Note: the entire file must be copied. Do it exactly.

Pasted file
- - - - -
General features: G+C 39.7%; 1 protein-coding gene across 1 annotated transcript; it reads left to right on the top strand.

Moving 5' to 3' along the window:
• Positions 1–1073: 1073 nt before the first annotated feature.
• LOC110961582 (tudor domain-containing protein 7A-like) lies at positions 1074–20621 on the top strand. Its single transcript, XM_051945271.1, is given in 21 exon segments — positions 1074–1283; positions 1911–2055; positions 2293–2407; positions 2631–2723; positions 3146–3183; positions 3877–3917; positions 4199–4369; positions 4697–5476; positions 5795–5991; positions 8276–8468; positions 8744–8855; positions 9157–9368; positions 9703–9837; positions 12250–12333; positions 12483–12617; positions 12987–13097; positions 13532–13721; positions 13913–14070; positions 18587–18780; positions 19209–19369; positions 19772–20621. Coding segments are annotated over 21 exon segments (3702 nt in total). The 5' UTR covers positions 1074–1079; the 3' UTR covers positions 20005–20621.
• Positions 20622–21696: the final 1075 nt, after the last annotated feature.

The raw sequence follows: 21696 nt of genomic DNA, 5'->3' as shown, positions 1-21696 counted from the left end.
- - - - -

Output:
General features: G+C 39.7%; 1 protein-coding gene across 1 annotated transcript; it reads left to right on the top strand.

Moving 5' to 3' along the window:
• Positions 1–1073: 1073 nt before the first annotated feature.
• LOC110961582 (tudor domain-containing protein 7A-like) lies at positions 1074–20621 on the top strand. Its single transcript, XM_051945271.1, is given in 21 exon segments — positions 1074–1283; positions 1911–2055; positions 2293–2407; positions 2631–2723; positions 3146–3183; positions 3877–3917; positions 4199–4369; positions 4697–5476; positions 5795–5991; positions 8276–8468; positions 8744–8855; positions 9157–9368; positions 9703–9837; positions 12250–12333; positions 12483–12617; positions 12987–13097; positions 13532–13721; positions 13913–14070; positions 18587–18780; positions 19209–19369; positions 19772–20621. Coding segments are annotated over 21 exon segments (3702 nt in total). The 5' UTR covers positions 1074–1079; the 3' UTR covers positions 20005–20621.
• Positions 20622–21696: the final 1075 nt, after the last annotated feature.

The raw sequence follows: 21696 nt of genomic DNA, 5'->3' as shown, positions 1-21696 counted from the left end.